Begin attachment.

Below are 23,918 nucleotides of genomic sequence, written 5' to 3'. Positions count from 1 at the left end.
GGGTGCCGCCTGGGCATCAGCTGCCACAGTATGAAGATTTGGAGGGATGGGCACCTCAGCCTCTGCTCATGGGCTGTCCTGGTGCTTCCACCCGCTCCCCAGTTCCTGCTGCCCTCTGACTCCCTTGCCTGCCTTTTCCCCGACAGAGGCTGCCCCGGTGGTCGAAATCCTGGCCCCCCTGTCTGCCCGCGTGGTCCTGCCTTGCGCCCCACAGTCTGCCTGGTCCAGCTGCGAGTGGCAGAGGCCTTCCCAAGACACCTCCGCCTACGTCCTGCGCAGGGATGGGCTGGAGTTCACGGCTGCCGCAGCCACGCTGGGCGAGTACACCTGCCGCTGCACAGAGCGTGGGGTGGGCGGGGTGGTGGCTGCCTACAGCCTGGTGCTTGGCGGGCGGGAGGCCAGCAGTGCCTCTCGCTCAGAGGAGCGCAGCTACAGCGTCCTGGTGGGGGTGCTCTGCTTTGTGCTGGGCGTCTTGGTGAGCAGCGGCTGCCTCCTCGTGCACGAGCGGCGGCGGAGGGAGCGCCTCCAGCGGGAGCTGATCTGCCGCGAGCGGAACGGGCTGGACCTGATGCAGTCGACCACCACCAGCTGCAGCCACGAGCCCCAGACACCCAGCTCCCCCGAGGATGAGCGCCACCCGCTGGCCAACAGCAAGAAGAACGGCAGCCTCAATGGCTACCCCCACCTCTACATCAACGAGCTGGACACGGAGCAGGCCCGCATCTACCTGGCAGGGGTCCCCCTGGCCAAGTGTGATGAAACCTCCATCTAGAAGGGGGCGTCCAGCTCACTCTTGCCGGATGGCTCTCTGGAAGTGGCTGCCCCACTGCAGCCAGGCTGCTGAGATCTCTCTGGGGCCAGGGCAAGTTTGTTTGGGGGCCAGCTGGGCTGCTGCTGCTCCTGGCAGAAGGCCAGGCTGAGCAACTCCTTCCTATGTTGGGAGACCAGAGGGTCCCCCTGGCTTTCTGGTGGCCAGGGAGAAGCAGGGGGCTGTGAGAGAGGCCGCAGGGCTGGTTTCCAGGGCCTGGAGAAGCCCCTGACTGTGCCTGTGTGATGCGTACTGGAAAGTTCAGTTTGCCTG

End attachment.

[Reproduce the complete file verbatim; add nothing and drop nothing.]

Below are 23,918 nucleotides of genomic sequence, written 5' to 3'. Positions count from 1 at the left end.
GGGTGCCGCCTGGGCATCAGCTGCCACAGTATGAAGATTTGGAGGGATGGGCACCTCAGCCTCTGCTCATGGGCTGTCCTGGTGCTTCCACCCGCTCCCCAGTTCCTGCTGCCCTCTGACTCCCTTGCCTGCCTTTTCCCCGACAGAGGCTGCCCCGGTGGTCGAAATCCTGGCCCCCCTGTCTGCCCGCGTGGTCCTGCCTTGCGCCCCACAGTCTGCCTGGTCCAGCTGCGAGTGGCAGAGGCCTTCCCAAGACACCTCCGCCTACGTCCTGCGCAGGGATGGGCTGGAGTTCACGGCTGCCGCAGCCACGCTGGGCGAGTACACCTGCCGCTGCACAGAGCGTGGGGTGGGCGGGGTGGTGGCTGCCTACAGCCTGGTGCTTGGCGGGCGGGAGGCCAGCAGTGCCTCTCGCTCAGAGGAGCGCAGCTACAGCGTCCTGGTGGGGGTGCTCTGCTTTGTGCTGGGCGTCTTGGTGAGCAGCGGCTGCCTCCTCGTGCACGAGCGGCGGCGGAGGGAGCGCCTCCAGCGGGAGCTGATCTGCCGCGAGCGGAACGGGCTGGACCTGATGCAGTCGACCACCACCAGCTGCAGCCACGAGCCCCAGACACCCAGCTCCCCCGAGGATGAGCGCCACCCGCTGGCCAACAGCAAGAAGAACGGCAGCCTCAATGGCTACCCCCACCTCTACATCAACGAGCTGGACACGGAGCAGGCCCGCATCTACCTGGCAGGGGTCCCCCTGGCCAAGTGTGATGAAACCTCCATCTAGAAGGGGGCGTCCAGCTCACTCTTGCCGGATGGCTCTCTGGAAGTGGCTGCCCCACTGCAGCCAGGCTGCTGAGATCTCTCTGGGGCCAGGGCAAGTTTGTTTGGGGGCCAGCTGGGCTGCTGCTGCTCCTGGCAGAAGGCCAGGCTGAGCAACTCCTTCCTATGTTGGGAGACCAGAGGGTCCCCCTGGCTTTCTGGTGGCCAGGGAGAAGCAGGGGGCTGTGAGAGAGGCCGCAGGGCTGGTTTCCAGGGCCTGGAGAAGCCCCTGACTGTGCCTGTGTGATGCGTACTGGAAAGTTCAGTTTGCCTG